Joy Division, originally called Warsaw, was formed in 1977 by a group of Mancunian lads (Ian Curtis, Bernard Albrecht [later changed to Sumner], Peter Hook, and Stephen Morris) that were hugely influenced by Bowie, Iggy Pop, and the punk-rock explosion that was engulfing Britain in the late `70s led by the Sex Pistols and the Clash. After teaming up with Tony Wilson's Factory label and with producer Martin Hannett, they released "Unknown Pleasures" in 1979. Little did they know that they were changing music forever.
The end result is an album that combines Albrecht's discordant punk guitar riffs with Curtis' ever-present brooding tension and monotone deep voice, that can be exhilarating at one moment and the voice of doom the next. The album's opener "Disorder" combines all of these, along with Morris' fast drumming and Hook's never-ending bass hooks. "I'm looking for a guy to take me by the hand" Curtis explains, rushed and almost carefree. The next track, "Day of the Lords" proves almost to be the complete opposite, where the drums have slowed down, the guitars are lower, and Curtis sings like the town crier announcing the end of the world.

Some of the songs on "Unknown Pleasure" have a slower pace rather than the frantic quality many other bands at the period had, which made Joy Division be labeled as "post-punk" to the British music press; the guitar, bass and drums could still surprise you with pounding riffs, but could also march along at much slower paces. But even in the slower songs, like "Candidate" or "New Dawn Fades," the instruments, despite being slower and quieter, echoed and give a general eerie and brooding feeling that might be distant but is still ever-present.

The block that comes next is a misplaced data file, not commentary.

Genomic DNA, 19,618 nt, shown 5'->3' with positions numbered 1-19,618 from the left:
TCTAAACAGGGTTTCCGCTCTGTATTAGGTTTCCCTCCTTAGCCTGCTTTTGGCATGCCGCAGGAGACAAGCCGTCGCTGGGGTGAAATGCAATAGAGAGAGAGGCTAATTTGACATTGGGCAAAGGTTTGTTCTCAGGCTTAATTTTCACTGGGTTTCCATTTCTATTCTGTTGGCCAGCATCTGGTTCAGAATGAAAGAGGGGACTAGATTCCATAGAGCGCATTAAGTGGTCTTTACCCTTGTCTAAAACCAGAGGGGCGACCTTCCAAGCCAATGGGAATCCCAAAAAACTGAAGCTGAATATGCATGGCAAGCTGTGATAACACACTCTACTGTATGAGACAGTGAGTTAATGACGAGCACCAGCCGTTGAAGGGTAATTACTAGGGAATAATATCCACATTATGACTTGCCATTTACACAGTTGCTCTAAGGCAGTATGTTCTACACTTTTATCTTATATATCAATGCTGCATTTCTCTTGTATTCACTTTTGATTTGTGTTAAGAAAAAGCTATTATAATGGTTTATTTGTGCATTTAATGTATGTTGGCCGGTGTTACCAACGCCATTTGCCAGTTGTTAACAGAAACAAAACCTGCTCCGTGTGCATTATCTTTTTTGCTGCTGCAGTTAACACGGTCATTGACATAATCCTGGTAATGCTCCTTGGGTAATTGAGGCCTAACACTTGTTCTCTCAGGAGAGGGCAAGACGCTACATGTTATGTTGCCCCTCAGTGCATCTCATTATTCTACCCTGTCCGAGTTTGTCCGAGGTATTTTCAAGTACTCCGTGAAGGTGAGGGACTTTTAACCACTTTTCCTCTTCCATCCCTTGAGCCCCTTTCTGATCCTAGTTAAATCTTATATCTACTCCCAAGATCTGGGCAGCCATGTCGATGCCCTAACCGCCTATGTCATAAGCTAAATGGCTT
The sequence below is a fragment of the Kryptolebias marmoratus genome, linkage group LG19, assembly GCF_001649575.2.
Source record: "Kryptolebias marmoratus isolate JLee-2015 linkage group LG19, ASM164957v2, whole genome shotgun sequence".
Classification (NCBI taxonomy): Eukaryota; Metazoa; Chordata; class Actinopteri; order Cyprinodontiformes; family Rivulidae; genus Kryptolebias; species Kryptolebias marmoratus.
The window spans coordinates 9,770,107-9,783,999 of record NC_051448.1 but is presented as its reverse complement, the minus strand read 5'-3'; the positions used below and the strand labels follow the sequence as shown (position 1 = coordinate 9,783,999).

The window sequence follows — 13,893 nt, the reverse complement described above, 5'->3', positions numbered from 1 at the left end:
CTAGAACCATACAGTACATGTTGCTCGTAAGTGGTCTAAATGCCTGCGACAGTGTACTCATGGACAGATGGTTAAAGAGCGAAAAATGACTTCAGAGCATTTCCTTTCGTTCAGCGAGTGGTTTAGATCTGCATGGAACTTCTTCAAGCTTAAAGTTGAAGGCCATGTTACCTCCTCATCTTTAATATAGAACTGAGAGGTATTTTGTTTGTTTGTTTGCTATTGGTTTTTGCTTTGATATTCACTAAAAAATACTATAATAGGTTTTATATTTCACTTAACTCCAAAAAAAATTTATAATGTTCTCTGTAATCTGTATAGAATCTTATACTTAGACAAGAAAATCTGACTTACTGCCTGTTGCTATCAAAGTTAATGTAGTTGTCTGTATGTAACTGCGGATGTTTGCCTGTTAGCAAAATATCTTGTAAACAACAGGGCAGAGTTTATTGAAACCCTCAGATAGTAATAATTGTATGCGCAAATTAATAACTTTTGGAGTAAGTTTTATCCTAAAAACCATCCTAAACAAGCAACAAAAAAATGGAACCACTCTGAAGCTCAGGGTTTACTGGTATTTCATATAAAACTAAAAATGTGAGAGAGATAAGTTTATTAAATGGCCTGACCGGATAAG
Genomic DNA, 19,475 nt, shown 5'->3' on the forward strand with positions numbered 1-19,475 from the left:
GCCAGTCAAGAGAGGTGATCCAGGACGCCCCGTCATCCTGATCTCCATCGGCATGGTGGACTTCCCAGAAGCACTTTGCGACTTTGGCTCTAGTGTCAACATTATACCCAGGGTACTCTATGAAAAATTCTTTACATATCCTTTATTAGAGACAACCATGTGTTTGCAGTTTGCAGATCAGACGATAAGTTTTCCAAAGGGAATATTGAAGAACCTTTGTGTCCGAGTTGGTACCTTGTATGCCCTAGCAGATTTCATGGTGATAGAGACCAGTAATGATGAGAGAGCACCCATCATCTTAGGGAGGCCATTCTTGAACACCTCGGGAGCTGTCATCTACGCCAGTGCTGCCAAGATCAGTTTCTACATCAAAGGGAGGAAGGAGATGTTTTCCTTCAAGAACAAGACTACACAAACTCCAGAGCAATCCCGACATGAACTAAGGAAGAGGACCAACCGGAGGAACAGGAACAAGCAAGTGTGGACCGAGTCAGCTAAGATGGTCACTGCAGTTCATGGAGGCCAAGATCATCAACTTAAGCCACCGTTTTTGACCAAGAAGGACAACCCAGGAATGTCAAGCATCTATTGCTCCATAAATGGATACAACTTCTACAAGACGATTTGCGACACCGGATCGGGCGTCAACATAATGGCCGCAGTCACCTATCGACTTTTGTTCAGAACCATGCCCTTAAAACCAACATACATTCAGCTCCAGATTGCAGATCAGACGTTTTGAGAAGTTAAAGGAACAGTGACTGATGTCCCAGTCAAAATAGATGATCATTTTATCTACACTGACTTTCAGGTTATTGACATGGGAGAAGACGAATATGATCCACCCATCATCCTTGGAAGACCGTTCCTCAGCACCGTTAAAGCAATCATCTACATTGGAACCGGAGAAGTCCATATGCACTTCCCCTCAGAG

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28 of 29 people found the following review helpful By A Customer on October 14, 1999
Format: Audio CD
What happened to punk anyway? Didn't it used to mean something, back in the day when people believed in one last real rebellion, a handful of great bands changed music forever, and then it all sputtered out? We should mourn it, but then, it wasn't all bad that punk died. We got Joy Division at the funeral, after all.
In 1979, the original punk explosion's dying year and the year that post-punk, goth, and all of those other related genres began to emerge from the cacaphonous ooze, Ian Curtis and his band Joy Division came up with Unknown Pleasures, a dark proto-goth gem in dark times. From the raw, spooky-punk of "Disorder," "She's Lost Control," "Shadowplay(the reason I bought this and as good as anything Ian ever wrote)," and "Interzone" to the quieter, more eerie ruminations of "Day of the Lords" and "New Dawn Fades," this album fits the definition of a classic perfectly.
The whole album is incredibly stark, almost too stark on the first listen, just like the images of a barren wasteland it evokes. At the same time, a powerfully dark and morose atmosphere smothers the listener, leading him/her into the stygian depths of Curtis' own mind. Just as all great albums do, this one gains power with each listen. Some may call it a bit dated, but I call it timeless. RIP Ian. Too bad the world was too much for you. It was beautiful while it lasted.
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30 of 32 people found the following review helpful By R. Tolbert on June 29, 2008
Format: MP3 Music
As a previous review has noted, track #7 (Shadowplay) is NOT the album version, remastered, as are all the other tracks...it is a live version that has been previously released. This means that one of the group's most popular and influential tracks is missing and inexplicably replaced by an inferior live version. If you truly want the 2007 Collector's Edition, you'll need to buy this on CD. Other than that one key track, the rest of the download is fine.